Ur-Energy has started production at its Lost Creek in-situ leach (ISL) uranium mine in Wyoming after receiving final clearance from the US Nuclear Regulatory Commission.
|Lost Creek's processing plant (Image: Ur-Energy)
Company president and CEO Wayne Heili said, "We are excited to initiate production operations for the company at our flagship Lost Creek project, marking the successful conclusion of eight years of development, regulatory and construction activities."
According to Ur-Energy, it has so far invested over $95 million in the acquisition, licensing and development of the Lost Creek project.
USA favours ISL
Out of the eleven US uranium mines that operated during part or all of 2012, five were ISL operations. In ISL mining, the uranium is dissolved in the ground and pumped to the
surface through wells before being recovered in similar processes to those used
in conventional uranium mills.
Production at North Butte, a satellite facility to Cameco's Smith Ranch-Highland ISL uranium project in Wyoming, began in May 2013. Meanwhile, Uranerz Energy expects to commence production at its Nichols Ranch ISL project later this year or in early 2014.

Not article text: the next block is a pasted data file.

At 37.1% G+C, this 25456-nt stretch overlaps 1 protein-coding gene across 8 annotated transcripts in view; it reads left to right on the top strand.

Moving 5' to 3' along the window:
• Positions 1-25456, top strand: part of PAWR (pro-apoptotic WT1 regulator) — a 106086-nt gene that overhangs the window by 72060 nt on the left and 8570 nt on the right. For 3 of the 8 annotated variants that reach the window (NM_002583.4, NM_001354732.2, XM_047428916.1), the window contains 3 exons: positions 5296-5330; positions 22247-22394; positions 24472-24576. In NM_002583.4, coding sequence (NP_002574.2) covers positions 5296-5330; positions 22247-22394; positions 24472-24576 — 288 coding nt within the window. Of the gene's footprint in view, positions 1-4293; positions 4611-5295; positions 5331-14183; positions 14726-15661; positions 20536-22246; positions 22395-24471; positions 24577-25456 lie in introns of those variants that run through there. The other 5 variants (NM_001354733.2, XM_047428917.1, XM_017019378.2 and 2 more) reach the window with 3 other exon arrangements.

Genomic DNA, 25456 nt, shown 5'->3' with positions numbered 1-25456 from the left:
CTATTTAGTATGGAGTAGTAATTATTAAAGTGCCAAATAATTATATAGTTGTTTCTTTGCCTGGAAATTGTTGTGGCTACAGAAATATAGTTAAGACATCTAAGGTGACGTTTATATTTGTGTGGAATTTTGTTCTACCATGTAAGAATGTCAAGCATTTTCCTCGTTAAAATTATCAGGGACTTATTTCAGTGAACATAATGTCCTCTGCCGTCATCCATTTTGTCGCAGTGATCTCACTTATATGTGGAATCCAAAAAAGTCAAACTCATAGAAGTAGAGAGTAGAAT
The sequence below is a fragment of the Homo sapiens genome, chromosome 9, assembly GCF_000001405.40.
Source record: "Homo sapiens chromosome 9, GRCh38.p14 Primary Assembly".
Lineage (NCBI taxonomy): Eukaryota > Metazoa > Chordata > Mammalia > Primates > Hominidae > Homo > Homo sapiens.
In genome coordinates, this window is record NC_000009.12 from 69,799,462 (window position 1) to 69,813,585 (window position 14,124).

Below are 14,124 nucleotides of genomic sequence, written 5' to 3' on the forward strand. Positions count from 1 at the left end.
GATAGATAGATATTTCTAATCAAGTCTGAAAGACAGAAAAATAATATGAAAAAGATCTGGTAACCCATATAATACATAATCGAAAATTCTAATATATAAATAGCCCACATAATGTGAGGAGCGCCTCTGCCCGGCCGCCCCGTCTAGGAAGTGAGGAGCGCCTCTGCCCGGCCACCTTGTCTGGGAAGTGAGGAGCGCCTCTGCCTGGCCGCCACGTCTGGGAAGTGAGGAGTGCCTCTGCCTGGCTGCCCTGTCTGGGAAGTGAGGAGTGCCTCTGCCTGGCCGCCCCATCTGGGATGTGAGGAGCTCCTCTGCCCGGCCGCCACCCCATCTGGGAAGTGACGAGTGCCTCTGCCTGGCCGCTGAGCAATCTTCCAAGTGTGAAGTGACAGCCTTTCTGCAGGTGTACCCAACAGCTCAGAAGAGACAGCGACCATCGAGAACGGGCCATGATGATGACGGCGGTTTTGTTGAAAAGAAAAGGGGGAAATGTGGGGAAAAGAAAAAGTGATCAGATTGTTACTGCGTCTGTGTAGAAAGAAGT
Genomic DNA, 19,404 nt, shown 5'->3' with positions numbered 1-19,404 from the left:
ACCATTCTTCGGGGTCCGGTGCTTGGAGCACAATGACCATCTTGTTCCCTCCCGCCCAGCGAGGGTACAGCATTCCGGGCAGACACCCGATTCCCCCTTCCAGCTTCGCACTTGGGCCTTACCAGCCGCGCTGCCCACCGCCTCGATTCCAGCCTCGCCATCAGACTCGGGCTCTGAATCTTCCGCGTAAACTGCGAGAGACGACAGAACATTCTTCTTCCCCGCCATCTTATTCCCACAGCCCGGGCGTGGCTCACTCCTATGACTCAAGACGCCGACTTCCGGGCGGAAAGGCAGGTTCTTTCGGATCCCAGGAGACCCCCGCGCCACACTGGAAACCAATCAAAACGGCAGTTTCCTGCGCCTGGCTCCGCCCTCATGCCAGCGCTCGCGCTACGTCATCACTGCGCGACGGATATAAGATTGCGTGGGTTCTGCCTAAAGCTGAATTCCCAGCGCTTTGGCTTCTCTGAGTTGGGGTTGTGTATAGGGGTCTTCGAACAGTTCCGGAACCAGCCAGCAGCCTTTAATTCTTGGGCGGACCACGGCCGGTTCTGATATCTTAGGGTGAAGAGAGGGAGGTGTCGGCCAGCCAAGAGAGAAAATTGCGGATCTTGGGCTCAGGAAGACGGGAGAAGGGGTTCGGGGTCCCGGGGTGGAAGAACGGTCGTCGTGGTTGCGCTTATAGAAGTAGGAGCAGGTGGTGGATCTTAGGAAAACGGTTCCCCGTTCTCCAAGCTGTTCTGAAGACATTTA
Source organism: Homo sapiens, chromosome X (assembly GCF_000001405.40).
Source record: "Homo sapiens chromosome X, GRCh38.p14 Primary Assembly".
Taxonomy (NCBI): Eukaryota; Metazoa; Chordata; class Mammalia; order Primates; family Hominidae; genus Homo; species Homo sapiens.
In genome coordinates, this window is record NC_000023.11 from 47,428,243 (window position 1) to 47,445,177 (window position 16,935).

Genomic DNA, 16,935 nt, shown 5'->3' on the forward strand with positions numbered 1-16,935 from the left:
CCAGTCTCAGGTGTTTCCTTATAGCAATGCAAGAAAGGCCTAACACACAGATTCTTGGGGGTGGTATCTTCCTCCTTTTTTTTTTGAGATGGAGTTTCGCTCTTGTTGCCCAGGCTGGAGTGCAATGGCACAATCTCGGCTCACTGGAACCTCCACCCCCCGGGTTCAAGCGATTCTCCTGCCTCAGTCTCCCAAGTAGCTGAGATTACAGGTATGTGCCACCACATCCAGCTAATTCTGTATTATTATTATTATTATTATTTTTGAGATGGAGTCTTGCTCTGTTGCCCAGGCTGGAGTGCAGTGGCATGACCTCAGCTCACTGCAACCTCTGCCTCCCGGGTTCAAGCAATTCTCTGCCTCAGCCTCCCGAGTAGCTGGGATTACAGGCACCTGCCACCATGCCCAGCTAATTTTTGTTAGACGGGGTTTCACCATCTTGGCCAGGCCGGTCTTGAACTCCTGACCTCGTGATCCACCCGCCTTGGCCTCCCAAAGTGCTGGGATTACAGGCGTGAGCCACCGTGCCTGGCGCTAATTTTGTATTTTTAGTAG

With measured and indicated resources of some 3200 tU and inferred resources of 1100 tU, Ur-Energy expects the project to produce a total of over 7 million pounds of U3O8 (2690 tU) at a rate of one million pounds (385 tU) per year. The processing plant at Lost Creek has a nameplate capacity of two million pounds (770 tU) per year. In addition to processing uranium from Lost Creek itself, the facility will process output from other satellite mines planned by Ur-Energy.
Ur-Energy has secured four uranium sales agreements with US-based nuclear utilities related to production from Lost Creek. These long-term contracts call for delivery over multi-year periods at defined prices. These will begin in the fourth quarter of 2013.
Researched and written
by World Nuclear News